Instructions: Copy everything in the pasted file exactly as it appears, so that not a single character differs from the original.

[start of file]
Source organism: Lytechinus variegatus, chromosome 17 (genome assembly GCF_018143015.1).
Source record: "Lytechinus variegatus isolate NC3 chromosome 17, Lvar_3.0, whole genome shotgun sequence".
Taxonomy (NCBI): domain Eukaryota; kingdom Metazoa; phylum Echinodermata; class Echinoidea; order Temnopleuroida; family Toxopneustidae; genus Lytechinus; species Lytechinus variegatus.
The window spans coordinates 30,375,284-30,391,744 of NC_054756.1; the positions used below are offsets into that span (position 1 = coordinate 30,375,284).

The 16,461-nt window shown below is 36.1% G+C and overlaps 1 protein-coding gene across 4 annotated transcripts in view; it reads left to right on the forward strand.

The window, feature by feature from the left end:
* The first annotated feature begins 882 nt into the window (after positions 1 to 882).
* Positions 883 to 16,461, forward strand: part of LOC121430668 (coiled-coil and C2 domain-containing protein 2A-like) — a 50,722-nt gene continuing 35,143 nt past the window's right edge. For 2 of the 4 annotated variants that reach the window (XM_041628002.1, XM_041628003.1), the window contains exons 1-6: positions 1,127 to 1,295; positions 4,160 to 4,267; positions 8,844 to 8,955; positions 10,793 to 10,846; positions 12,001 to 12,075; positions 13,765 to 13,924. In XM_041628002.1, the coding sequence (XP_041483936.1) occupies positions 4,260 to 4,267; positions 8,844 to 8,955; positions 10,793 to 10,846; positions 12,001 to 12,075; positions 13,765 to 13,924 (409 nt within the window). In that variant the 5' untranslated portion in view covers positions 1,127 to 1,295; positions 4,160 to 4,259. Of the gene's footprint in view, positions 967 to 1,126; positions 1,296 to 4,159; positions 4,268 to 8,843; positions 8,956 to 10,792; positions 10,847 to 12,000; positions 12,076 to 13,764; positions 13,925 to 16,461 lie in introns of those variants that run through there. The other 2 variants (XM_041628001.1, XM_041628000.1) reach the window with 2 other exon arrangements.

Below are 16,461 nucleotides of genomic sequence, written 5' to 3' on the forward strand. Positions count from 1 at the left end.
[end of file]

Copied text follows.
Source organism: Lytechinus variegatus, chromosome 17 (genome assembly GCF_018143015.1).
Source record: "Lytechinus variegatus isolate NC3 chromosome 17, Lvar_3.0, whole genome shotgun sequence".
Taxonomy (NCBI): domain Eukaryota; kingdom Metazoa; phylum Echinodermata; class Echinoidea; order Temnopleuroida; family Toxopneustidae; genus Lytechinus; species Lytechinus variegatus.
The window spans coordinates 30,375,284-30,391,744 of NC_054756.1; the positions used below are offsets into that span (position 1 = coordinate 30,375,284).

The 16,461-nt window shown below is 36.1% G+C and overlaps 1 protein-coding gene across 4 annotated transcripts in view; it reads left to right on the forward strand.

The window, feature by feature from the left end:
* The first annotated feature begins 882 nt into the window (after positions 1 to 882).
* Positions 883 to 16,461, forward strand: part of LOC121430668 (coiled-coil and C2 domain-containing protein 2A-like) — a 50,722-nt gene continuing 35,143 nt past the window's right edge. For 2 of the 4 annotated variants that reach the window (XM_041628002.1, XM_041628003.1), the window contains exons 1-6: positions 1,127 to 1,295; positions 4,160 to 4,267; positions 8,844 to 8,955; positions 10,793 to 10,846; positions 12,001 to 12,075; positions 13,765 to 13,924. In XM_041628002.1, the coding sequence (XP_041483936.1) occupies positions 4,260 to 4,267; positions 8,844 to 8,955; positions 10,793 to 10,846; positions 12,001 to 12,075; positions 13,765 to 13,924 (409 nt within the window). In that variant the 5' untranslated portion in view covers positions 1,127 to 1,295; positions 4,160 to 4,259. Of the gene's footprint in view, positions 967 to 1,126; positions 1,296 to 4,159; positions 4,268 to 8,843; positions 8,956 to 10,792; positions 10,847 to 12,000; positions 12,076 to 13,764; positions 13,925 to 16,461 lie in introns of those variants that run through there. The other 2 variants (XM_041628001.1, XM_041628000.1) reach the window with 2 other exon arrangements.

Below are 16,461 nucleotides of genomic sequence, written 5' to 3' on the forward strand. Positions count from 1 at the left end.